Saturday, August 22, 2009

"Sri Lanka : a worst perpetrator of enforced disappearances." - M.C.M.Iqbal

Jo Baker / Aug 21, 2009 - As President Mahinda Rajapaksa speaks of ushering Sri Lankans into a new era of peace, a slight, bespectacled man in his 60s watches him on television from across an ocean, with the weariness of a man who has tried and failed to call his bluff.

M.C.M. Iqbal was secretary to two of Sri Lanka's "truth commissions", presidential inquiry panels into the 30,000 or more forced disappearances that took place in the late 1980s and early '90s in the south, during a dirty war that many believe has yet to run its course. Mr Iqbal knows more than most about the skeletons that are locked away in the government's closet - enough, he says, for him to no longer be safe in his home country.

"I still remember when Rajapaksa was on the way to a UN session with photos of torture victims and was caught going through customs," he recalls during a recent visit to the Asian Human Rights Commission in Hong Kong. "As a minister he used to be at the front of the struggle against these incidents. Now I would consider his regime as one of the world's worst perpetrators of enforced disappearances."

In Sri Lanka, disappearances seem to accompany armed conflict, Human Rights Watch says. Government security forces are believed to have been responsible for tens of thousands of disappearances during the insurgency by the left-wing Sinhalese nationalist group Janatha Vimukthi Peramuna from 1987 to 1990, and the two decade civil war with the Tamil Tigers.

In 1994, Mr Iqbal was working as a senior government administrator when he was asked to join a truth commission. It was the first body of its kind - the result of an election pledge by the newly elected president, Chandrika Bandaranaike Kumaratunga. It was split up to cover three zones, and Mr Iqbal's role was to set up a system enabling just a handful of officers to document thousands of possible atrocities across four provinces in the centre of the country.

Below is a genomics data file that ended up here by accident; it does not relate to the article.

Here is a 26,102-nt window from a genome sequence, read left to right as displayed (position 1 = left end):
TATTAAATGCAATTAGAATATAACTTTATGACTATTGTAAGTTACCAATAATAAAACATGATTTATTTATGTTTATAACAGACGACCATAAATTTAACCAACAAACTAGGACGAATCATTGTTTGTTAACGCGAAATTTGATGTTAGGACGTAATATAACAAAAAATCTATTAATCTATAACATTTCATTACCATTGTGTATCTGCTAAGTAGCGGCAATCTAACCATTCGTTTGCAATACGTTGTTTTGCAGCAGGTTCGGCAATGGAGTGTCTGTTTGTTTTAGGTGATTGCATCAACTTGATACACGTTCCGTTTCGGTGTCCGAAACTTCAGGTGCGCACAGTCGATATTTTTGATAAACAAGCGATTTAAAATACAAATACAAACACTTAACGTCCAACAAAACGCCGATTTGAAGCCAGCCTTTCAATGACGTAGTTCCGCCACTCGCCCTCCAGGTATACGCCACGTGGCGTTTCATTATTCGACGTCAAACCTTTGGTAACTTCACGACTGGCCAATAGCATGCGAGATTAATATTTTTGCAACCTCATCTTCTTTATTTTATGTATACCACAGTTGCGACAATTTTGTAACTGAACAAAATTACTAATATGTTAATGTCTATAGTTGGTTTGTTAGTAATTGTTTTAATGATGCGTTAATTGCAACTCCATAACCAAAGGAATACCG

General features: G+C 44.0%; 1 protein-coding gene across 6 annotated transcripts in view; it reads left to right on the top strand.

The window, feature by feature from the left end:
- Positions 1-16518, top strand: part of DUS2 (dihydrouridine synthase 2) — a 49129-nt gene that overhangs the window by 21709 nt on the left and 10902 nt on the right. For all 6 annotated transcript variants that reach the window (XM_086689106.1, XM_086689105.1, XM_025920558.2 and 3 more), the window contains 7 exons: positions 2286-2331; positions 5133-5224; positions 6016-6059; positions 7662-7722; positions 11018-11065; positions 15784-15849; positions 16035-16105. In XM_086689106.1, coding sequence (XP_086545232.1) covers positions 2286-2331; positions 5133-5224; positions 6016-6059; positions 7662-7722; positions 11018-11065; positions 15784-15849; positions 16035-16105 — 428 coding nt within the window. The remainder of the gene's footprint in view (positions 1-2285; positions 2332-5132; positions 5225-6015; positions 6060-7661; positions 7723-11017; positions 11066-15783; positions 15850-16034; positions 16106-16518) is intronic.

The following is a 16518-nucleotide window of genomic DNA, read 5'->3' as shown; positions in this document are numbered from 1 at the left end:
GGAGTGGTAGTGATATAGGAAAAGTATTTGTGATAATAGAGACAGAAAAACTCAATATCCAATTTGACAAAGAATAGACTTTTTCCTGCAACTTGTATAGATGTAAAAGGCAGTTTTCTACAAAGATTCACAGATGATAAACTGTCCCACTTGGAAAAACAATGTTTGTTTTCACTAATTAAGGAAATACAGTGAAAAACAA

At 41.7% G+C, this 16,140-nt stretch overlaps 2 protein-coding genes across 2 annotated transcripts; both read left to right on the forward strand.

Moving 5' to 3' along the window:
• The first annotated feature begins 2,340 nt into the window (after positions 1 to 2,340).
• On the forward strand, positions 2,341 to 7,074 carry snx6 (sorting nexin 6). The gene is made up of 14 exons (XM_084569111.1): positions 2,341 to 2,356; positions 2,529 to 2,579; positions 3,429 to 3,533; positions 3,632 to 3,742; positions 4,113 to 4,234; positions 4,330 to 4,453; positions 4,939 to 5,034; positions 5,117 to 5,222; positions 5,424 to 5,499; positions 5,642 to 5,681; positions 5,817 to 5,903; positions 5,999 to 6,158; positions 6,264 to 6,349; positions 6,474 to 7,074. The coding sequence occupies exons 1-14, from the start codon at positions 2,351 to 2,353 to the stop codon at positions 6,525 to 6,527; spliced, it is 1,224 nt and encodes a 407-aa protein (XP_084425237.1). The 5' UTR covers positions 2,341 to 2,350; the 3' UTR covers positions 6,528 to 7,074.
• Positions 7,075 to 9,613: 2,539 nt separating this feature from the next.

The team was to travel around for open question sessions. They were to compile a report for the president on the number and circumstances of the disappearances; who was responsible and to give opinions on charges; and deliver a final analysis of how things had been allowed to get so bad. Promises to the public had raised expectations that the report would lead to legal action against the alleged killers.

For two years, the small panel spent two-week stretches holding interviews, and at night, away from their families, its members would dictate and record the cases they heard that day.

"I had worked in public service for 40 years, 20 of them in courts, so this procedure of listening to complaints was not new to me, but it was harder in the sense that some of them touched me," Mr Iqbal says. "Sometimes I felt like sobbing."

He remembers many of the stories, but singles out one, which was not the worst, he adds. According to a woman whom the commission heard from in Badulla, the capital of Uva province, local police arrived at her house one night during the '90s and took two of her three sons. At the police station the next morning, the officers denied arresting the boys, but the woman made such a commotion that her sons heard her and they started shouting. She waited all day on the verandah of the station, and when the night-shift officers arrived, they invited her back inside and then they gang-raped her.

Mr Iqbal says the woman said she could hear her sons shouting throughout the ordeal. "She was almost dead from exhaustion, but she went home and she complained to the elders, who couldn't help her, and then finally she came to us."

A few days after her testimony, the same officers picked up her other son, a 17-year-old, over a robbery. Her two older boys were almost certainly dead, but the commission chairman was able to contact a magistrate and help prove the police were framing the 17-year-old. "She came running to the commission with her son, crying, and laying on the floor shouting 'thank you'," he says. "All we could tell her was that she had better take her son and get out of the area."